Negative Online Reviews? Your Business Can Prevail!
Has your business ever received a negative online review? This is commonplace, but have you ever received a negative online review when you did nothing wrong?
The public has many opportunities to provide online reviews. Most would agree that online customer reviews provide convenience and ease of research; it is usually a good thing.
But, what is a business owner's recourse when people use these forums to provide inaccurate feedback. Unfortunately, it happens all too often due to spite, jealousy, revenge or self-promotion. Read on, and I will outline Do's and Don'ts in responding to outlandish online reviews.
Option (1) - SUE the reviewer; a Rarity Outside North Carolina
North Carolina affords business owners a fantastic luxury – the ability to sue those responsible for posting defamatory comments online. To elaborate, Anti-SLAPP laws, which exist in twenty-nine states, prevent “strategic lawsuits against public participation”, meaning, so long as the defamatory comment was on a matter of “public interest” people can say pretty much whatever they want to, and the business owner simply has no recourse.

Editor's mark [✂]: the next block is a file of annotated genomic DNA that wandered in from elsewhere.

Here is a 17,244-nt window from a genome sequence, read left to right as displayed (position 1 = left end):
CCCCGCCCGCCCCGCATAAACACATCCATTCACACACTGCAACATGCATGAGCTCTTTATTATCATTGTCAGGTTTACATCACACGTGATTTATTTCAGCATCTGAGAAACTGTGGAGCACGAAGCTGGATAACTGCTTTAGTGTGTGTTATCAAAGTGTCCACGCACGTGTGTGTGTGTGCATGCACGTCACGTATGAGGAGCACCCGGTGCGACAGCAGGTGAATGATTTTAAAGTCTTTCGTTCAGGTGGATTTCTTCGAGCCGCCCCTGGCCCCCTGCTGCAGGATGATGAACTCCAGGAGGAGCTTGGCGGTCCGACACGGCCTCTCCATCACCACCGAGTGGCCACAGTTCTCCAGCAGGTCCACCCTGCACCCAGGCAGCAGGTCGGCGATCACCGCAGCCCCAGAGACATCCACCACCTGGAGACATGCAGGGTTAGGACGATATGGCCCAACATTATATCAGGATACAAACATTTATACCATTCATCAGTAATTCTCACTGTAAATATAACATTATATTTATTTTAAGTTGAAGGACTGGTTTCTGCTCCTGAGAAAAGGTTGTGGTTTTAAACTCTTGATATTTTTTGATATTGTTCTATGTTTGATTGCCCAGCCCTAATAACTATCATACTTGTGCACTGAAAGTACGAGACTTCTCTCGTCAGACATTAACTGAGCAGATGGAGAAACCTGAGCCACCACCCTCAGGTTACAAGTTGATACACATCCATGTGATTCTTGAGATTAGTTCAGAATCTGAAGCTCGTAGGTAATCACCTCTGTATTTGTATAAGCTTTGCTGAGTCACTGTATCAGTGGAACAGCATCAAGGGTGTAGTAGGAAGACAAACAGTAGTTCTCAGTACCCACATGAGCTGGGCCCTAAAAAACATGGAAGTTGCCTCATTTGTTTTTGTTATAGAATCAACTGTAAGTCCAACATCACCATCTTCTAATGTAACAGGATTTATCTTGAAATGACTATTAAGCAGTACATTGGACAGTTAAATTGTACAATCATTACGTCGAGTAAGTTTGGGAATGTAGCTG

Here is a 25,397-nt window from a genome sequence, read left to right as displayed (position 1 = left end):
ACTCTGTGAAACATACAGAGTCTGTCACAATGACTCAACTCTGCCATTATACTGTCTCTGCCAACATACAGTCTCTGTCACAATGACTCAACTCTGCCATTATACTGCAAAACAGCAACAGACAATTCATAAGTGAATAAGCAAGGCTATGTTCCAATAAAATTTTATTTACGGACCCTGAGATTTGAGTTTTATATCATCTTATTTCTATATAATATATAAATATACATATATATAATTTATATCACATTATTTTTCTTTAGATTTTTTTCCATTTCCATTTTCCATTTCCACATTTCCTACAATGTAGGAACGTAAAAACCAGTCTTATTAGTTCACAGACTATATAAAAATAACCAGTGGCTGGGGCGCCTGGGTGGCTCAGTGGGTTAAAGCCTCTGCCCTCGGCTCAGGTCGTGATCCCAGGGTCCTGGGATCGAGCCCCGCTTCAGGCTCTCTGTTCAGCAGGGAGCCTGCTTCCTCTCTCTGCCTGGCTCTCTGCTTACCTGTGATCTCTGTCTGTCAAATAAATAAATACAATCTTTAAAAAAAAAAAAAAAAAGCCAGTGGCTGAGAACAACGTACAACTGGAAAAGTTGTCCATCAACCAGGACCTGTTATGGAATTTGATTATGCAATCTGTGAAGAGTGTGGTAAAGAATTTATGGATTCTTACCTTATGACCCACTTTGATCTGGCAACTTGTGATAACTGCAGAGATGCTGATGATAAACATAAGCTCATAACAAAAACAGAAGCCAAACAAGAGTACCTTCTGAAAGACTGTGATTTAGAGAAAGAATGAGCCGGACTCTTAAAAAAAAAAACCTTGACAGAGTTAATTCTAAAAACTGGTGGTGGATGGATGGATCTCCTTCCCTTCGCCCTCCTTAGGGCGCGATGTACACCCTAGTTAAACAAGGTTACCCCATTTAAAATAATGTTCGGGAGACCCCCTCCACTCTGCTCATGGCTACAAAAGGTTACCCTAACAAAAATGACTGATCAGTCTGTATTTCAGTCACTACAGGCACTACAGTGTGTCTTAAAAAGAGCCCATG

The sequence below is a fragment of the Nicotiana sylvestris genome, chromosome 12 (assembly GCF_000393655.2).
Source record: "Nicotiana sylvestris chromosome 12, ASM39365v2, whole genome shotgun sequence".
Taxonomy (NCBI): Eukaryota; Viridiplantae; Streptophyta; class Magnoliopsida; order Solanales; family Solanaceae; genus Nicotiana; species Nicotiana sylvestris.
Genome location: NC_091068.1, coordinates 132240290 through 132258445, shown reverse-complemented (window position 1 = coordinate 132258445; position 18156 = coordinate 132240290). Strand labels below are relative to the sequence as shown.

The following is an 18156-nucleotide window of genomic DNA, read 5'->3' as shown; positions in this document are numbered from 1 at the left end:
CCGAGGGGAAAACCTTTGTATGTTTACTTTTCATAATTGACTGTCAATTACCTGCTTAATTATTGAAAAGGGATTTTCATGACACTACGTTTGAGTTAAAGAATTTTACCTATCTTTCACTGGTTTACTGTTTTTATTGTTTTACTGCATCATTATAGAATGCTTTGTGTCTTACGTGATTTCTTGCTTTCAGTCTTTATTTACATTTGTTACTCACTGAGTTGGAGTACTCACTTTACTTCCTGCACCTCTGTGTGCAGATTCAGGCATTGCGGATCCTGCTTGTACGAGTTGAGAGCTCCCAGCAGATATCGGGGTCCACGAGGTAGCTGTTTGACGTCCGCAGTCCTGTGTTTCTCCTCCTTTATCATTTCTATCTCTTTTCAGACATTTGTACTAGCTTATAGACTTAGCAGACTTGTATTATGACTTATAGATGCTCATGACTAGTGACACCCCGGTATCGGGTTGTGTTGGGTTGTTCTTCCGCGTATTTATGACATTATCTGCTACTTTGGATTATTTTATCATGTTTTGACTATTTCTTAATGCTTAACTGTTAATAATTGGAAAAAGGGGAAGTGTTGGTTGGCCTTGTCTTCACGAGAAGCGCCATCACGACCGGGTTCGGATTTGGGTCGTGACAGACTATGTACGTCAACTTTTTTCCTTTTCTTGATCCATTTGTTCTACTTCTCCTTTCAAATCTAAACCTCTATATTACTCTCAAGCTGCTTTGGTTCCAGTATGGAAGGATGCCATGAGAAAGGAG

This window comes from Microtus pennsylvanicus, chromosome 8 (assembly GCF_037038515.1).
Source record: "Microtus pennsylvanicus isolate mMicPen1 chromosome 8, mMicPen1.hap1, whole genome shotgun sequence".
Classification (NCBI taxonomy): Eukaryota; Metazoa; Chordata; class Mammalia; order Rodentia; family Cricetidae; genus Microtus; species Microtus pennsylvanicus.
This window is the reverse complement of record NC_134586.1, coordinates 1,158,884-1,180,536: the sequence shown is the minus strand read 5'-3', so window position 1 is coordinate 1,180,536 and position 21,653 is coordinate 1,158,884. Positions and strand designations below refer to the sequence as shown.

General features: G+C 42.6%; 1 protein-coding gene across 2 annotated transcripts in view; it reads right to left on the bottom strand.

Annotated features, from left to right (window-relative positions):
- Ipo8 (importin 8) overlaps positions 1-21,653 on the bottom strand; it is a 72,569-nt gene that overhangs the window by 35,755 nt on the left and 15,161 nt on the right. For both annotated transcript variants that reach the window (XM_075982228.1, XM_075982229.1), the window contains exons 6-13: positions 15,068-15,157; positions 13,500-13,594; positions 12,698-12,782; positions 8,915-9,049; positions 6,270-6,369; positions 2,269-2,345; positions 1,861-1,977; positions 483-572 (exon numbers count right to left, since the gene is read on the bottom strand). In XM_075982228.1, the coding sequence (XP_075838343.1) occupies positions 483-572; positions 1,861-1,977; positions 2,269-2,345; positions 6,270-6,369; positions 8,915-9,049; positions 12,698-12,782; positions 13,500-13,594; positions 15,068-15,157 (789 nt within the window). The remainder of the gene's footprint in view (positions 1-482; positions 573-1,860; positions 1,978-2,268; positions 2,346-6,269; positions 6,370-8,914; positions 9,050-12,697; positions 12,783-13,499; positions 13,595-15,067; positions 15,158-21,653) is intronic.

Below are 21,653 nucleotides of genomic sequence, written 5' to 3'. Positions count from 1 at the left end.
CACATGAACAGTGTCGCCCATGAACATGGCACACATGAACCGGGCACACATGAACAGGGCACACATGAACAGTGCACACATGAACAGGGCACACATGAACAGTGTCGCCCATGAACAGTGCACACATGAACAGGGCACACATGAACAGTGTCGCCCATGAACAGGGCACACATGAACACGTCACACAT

Anti-SLAPP laws exist to protect Free Speech. The twenty-nine states with such laws favor individual expression over the potential harm to businesses caused by such speech. Thus, if you operate a business in a state with such laws, you have few options.
North Carolina, however, is very different. Our state has not adopted anti-SLAPP laws.
What does this mean? It means, that in North Carolina, businesses can sue the person responsible for the defamatory content. This is a powerful mechanism our law affords businesses.
Option (2) – Sue the website:
The Federal Communications Decency Act is a major obstacle for businesses asserting claims against online review sites. This Act essentially prevents service providers from being sued by granting immunity and barring claims, and extends to acts of libel or slander. The Act states, “no provider…of an interactive computer service shall be treated as the publisher or speaker…”.
Therefore, You, the business owner likely can't sue the website publisher. But, there may be a cause of action against the publisher, if you have a preexisting right to be free of the harm. Such could be the case if you have a contract with the online publisher, whereby the publisher was contractually obligated to promote your business but, instead, published detrimental content.
NEVER have your employees publish positive reviews without disclosing their affiliation
The FTC can hold advertisers liable for “failing to disclose material connections between themselves and their endorsers.” So, in short, businesses cannot provide gifts to bloggers, unless the bloggers disclose such gifts, nor can a business CEO post negative comments about rivals under a pseudonym (as was the case with Whole Foods CEO John Mackey). Reviews by businesses must be truthful and accompanied by full disclosure.
Contact Craig M. Morgan, Esq., Managing Attorney atProvidence Law
Contact Providence Law for more information.
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